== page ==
Last modified: 1 January 2019
The state is known as Al-Mamlaka al-Magribiyya in its national language. In English this means the Kingdom of Morocco. The country is reigned by the Alaouite dynasty.
Until the 8th century modern Morocco was an area with several states and kingdoms. At the end of the 8th century Idris I ibn Abdullah conquered large parts of northern Morocco. Under Mohammed, early 9th century, the kingdom was devided amongst eight brothers. The realm was united in the early 10th century and ruled successively by the Idrisid dynasty, the Fatimid dynasty, the Almoravid dynasty, the Almohade dynasty, the Marinid dynasty, the Wattasid dynasty and Saadi dynasty until 1659. In 1666 the Alaouite dynasty gained control. On March 30th, 1912 Morocco became a protectorate of France. Spain assumed protecting power over the northern and southern Saharan zones later that year. Alaouite Sultan Mohammed V was exiled in 1953 and replaced by his relative Mohammed Ben Aarafa. Mohammed V was allowed to return in 1955. Finally Morocco became independent again in 1956. Mohammed V became Sultan of Morocco, and since 1957 called himself king.
The current sovereign is Mohammed VI, King of Morocco. He was born at Rabat, Morocco, on 21 August 1963.
He is the son of King Hassan II of Morocco (1929-1999) and his wife Lalla Latifa Hammou
Mohammed VI succeeded his father after his death on 23 July 1999.
The inauguration took place at the Throne Room of the Royal Palace in Rabat, Morocco, on 30 July 1999.
The King’s motto is Allah, al Watan, al Malik which means God, Nation, King.
The King is a Muslim.
Marriage and descendants
King Mohammed VI is married to Salma Bennani (born 1978) since 2002, but it seems they either got divorced or split up in 2017. She is known as Princess Lalla Salma.
- Crown Prince Moulay El Hassan (born 2003)
- Princess Lalla Khadija (born 2007)
Heir to the throne
The heir to the throne is Crown Prince Moulay El Hassan. He was born on 8 May 2003.
Morocco is a democratic, social and constitutional monarchy. The King, Amir Al-Muminin (Commander of the Faithful) is the supreme representative of the nation and the symbol of its unity. The Morrocan crown is hereditary and handed over from father to son, in direct male line and by order of primogeniture. A king can however, during his lifetime, designate a successor among his sons apart from the eldest one. If there are no descendants left in direct male line, the right of succession to the throne will be invested to the closest male in the collateral consanguinity. The king is considered a minor until he turns sixteen. Until the king’s sixteenth birthday a Regency Council shal assume the powers, and will serve as an adisory board until the king turns twenty. The Regency Council shall be presided over by the First President of the Supreme Court. It shall further include the President of the House of Representatives, the President of the House of Counsellors, the Chairman of the Rabat and Salé Ulama Council (of scholars), and ten dignitaries appointed with the King’s own accord.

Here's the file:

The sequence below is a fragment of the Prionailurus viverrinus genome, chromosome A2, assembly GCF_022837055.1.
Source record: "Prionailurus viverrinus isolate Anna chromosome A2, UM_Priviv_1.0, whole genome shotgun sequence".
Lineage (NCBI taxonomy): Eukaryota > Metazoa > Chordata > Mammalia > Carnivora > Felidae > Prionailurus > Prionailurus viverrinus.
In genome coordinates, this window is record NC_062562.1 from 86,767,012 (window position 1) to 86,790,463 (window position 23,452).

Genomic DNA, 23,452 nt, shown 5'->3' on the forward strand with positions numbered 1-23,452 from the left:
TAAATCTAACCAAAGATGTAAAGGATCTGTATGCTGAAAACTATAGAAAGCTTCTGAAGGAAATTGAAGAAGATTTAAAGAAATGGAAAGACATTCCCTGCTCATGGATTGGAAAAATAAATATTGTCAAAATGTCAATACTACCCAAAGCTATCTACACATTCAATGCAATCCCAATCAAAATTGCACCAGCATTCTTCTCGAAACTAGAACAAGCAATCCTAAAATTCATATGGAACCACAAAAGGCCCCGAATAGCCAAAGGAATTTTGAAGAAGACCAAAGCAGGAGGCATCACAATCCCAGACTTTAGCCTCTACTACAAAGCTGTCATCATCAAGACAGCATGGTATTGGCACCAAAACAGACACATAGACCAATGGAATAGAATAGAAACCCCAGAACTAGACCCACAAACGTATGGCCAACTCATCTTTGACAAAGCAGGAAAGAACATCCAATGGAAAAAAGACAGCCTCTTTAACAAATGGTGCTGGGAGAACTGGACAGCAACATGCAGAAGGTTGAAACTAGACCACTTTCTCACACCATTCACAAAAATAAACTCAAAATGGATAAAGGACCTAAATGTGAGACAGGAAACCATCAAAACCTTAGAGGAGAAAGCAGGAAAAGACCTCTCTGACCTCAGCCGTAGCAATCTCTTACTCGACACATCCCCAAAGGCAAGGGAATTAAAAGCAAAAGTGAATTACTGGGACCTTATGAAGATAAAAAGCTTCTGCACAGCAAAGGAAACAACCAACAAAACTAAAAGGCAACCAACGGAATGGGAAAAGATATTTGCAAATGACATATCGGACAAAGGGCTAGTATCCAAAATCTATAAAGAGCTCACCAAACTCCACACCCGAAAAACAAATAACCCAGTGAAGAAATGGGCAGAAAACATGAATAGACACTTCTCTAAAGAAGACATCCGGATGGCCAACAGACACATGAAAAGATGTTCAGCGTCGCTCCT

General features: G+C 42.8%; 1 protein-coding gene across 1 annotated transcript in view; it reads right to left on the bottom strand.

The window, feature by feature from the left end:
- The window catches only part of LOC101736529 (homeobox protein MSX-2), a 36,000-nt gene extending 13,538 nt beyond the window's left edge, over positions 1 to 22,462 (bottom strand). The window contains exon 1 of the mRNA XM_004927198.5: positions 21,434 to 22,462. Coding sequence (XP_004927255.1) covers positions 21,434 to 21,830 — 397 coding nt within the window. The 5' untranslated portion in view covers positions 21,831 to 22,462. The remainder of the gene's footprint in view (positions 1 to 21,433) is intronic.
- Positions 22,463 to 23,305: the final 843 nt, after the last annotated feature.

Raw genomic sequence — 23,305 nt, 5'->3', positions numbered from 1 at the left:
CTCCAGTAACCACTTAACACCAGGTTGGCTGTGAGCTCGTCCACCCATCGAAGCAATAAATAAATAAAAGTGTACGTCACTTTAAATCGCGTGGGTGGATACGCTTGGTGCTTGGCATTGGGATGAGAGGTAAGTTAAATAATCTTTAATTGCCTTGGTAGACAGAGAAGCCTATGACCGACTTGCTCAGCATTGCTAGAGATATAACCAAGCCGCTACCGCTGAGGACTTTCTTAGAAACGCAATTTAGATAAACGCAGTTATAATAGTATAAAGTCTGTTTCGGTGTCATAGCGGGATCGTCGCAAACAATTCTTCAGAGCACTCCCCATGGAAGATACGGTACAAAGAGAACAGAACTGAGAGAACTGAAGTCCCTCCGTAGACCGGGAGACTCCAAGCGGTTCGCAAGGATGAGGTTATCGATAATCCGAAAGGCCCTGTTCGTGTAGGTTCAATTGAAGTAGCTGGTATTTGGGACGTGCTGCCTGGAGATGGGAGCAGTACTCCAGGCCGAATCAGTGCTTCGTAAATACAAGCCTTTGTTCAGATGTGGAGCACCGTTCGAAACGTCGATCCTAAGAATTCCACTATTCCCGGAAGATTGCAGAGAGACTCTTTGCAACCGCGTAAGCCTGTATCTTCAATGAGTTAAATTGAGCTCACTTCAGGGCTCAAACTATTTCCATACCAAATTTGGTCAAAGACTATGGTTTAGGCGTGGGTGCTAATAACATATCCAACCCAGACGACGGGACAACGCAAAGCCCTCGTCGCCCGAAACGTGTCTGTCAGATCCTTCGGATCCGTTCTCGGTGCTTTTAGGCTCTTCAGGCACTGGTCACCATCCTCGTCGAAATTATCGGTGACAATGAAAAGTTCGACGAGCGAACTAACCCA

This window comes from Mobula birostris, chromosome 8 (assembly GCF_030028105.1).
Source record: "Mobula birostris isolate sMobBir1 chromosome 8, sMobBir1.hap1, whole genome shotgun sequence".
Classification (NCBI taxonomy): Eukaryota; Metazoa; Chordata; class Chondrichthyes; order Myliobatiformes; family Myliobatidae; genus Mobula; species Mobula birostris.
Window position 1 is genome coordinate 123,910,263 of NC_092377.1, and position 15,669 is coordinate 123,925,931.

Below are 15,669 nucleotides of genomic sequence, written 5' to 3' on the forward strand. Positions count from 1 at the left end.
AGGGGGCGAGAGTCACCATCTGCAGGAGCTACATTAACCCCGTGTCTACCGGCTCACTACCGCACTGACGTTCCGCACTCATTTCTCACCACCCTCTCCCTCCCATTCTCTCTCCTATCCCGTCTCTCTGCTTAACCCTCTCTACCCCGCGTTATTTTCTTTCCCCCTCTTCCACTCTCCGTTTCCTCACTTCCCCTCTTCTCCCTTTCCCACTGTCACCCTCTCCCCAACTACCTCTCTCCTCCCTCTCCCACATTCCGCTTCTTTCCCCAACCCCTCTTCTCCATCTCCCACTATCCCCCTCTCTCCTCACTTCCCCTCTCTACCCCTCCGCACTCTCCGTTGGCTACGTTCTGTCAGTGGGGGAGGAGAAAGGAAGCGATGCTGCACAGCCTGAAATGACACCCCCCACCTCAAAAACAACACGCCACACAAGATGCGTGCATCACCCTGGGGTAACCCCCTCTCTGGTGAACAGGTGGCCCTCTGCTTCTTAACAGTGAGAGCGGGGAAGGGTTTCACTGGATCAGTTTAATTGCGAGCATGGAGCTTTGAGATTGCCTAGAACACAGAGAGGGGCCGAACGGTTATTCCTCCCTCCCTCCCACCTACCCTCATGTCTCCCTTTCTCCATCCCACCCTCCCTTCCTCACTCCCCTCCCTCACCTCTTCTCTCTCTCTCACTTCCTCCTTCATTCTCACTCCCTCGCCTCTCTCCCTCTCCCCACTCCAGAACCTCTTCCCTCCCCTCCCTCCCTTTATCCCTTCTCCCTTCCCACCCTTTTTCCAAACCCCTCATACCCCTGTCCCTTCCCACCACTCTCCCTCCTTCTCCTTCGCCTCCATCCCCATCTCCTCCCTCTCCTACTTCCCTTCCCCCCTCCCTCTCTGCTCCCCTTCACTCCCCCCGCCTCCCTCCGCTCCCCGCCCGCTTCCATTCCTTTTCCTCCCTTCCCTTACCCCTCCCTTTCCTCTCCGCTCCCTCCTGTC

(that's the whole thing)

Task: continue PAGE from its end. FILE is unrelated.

The sovereign is His Majesty, King of Morocco. In break with custom Salma Bennani, upon her marriage to King Mohammed VI, was granted an official title and became known as Her Royal Highness Princess Lalla Salma. The King’s sons, grandsons and other male descendants in male line are Prince Moulay … of Morocco. The sons are styled His Royal Highness, while the others are styled His Highness. The King’s daughters, granddaughters and other female descendants in male line are Princess Lalla … of Morocco. The daughters are styled Her Royal Highness, while the others are styled Her Highness. Other male members of the family are Prince Moulay …, and other female members of the family are Princess Lalla … More distant male members of the Aloui family are Moulay … bin … al-Alaoui, while distant femal members are Lalla … bint … al-Aloui.
The official residence of the king is the Palais Royal (Dar al Makhzen) at Rabat. His private residence however is situated at Dar Essalam, outside Rabat.
The Kings of Morocco
|Mohammed V (1909-1961)||1907-1953 and 1955/56-1961|
|Hassan II (1929-1999)||1961-1999|
|Mohammed VI (1963- )||1999-|